The Border War III: Mechanic’s Liens for Rental Equipment
From the Mo-Kan Construction Law Blog by Lee Brumitt
Liens for unpaid rent for machinery and equipment vary from state to state. Kansas has no special rules governing liens by those who rent equipment for others to use. Such renters are essentially treated as suppliers under Kansas law and are required to follow the lien law, K.S.A. 60-1101, generally applicable to all unpaid suppliers and contractors. The procedure is different in Missouri.
In 2005, the Missouri legislature rewrote its mechanic’s lien law, 429.010, R.S. Mo., to limit the ability of companies renting machinery or equipment for use by others to file liens. In order to file a valid lien for unpaid rent, the 2005 revision required the following elements to be met: (1) the property must be a commercial property; (2) the amount of the claim must exceed $5,000; and (3) notice must be given to the owner within 5 days of the commencement of the use of the machinery or equipment that such items are being used on its property. The notice must include the name of the entity renting the equipment, the equipment or machinery being rented, and the rental rate. If any of these prerequisites is not met, the lien is invalid.
The 2005 revision caused confusion among contractors which rented machinery or equipment for their use on projects and included the cost of the rental in their subsequent mechanic’s liens. In 2007, the statute was revised to state that the prerequisites noted above for filing a lien for rental equipment do not apply to those persons who rent machinery or equipment in performing their work or labor. This statute is popularly read as allowing those who rent machinery or equipment, i.e., lessees, to include the rental charges in their liens without having to give the notice of commencement to the owner or meeting the other prerequisites. However, the statute could also be interpreted by those seeking to invalidate liens as excluding lessees from claiming a lien for the cost of rental equipment. Unfortunately, there are no cases which have specifically addressed this conundrum. The only case to address the issue, Mo. Land Development Specialities, LLC v. Concord Excavating Co., noted the differences in interpretation and side-stepped ruling on the issue.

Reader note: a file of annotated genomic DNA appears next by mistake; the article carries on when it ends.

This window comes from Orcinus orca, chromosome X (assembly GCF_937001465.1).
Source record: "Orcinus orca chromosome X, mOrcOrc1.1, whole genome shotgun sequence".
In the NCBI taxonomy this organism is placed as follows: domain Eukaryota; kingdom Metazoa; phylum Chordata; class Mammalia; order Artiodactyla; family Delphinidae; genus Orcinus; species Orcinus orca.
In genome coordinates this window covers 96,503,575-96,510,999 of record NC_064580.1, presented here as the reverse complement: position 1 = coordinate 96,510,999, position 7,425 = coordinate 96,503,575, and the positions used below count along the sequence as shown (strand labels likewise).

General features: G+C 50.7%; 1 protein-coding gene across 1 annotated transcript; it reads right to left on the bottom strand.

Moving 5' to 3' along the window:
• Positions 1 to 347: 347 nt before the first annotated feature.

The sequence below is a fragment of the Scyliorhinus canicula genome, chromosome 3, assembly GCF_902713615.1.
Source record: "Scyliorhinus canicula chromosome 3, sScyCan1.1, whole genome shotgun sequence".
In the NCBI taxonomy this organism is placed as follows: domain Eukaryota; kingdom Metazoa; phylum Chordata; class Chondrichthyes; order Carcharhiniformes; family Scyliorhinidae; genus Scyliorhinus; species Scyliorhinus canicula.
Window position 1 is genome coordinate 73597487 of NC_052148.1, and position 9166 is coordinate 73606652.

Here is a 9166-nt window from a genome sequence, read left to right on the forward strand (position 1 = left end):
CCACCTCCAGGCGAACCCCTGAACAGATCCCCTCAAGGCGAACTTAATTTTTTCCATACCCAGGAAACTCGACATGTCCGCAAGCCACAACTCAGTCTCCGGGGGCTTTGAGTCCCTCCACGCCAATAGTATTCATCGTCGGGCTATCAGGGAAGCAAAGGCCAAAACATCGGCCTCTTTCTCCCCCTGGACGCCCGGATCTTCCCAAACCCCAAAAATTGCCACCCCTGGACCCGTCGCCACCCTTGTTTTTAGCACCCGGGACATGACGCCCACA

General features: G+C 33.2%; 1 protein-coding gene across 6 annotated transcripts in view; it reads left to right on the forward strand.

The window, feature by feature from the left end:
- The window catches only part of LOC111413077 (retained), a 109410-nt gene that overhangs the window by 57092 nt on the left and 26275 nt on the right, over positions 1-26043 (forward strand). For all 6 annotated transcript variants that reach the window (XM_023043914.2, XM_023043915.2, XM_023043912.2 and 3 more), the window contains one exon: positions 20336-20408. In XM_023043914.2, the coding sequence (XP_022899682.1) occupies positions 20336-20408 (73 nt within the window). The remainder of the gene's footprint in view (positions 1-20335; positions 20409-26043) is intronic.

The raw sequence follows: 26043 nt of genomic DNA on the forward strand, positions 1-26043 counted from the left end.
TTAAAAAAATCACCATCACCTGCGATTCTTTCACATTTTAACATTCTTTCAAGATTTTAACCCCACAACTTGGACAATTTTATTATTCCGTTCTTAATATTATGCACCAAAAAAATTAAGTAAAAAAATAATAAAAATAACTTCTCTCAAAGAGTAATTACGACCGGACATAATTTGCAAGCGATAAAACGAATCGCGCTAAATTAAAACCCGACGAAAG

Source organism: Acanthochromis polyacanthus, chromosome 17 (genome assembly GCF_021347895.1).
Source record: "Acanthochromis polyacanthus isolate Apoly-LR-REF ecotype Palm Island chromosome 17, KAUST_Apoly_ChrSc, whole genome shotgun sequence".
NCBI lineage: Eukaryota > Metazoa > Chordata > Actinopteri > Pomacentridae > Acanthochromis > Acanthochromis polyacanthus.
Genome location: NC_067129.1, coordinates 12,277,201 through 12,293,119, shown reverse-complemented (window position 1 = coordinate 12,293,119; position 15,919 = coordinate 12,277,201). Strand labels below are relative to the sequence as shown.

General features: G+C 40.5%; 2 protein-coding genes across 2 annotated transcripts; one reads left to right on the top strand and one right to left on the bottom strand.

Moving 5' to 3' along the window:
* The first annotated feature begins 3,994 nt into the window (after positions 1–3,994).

There has been additional confusion centering on the amount which can be liened for rental charges. Under the statute, the lien for rental of machinery or equipment is “for the reasonable value…during the period of actual use and any periods of nonuse taken into account in the rental contract…while the equipment is on the property…” In the Concord Excavating Co. case, the Missouri Court of Appeals held that while rental machinery or equipment is idle on the project, such “downtime” charges are simply not lienable regardless of what the rental contract says about charges for “downtime.” Therefore, under this case, rental machinery or equipment is not lienable just because it’s on the property; it has to be in use improving the property in question.
Copyright © 2019, Dysart Taylor.
All Rights Reserved.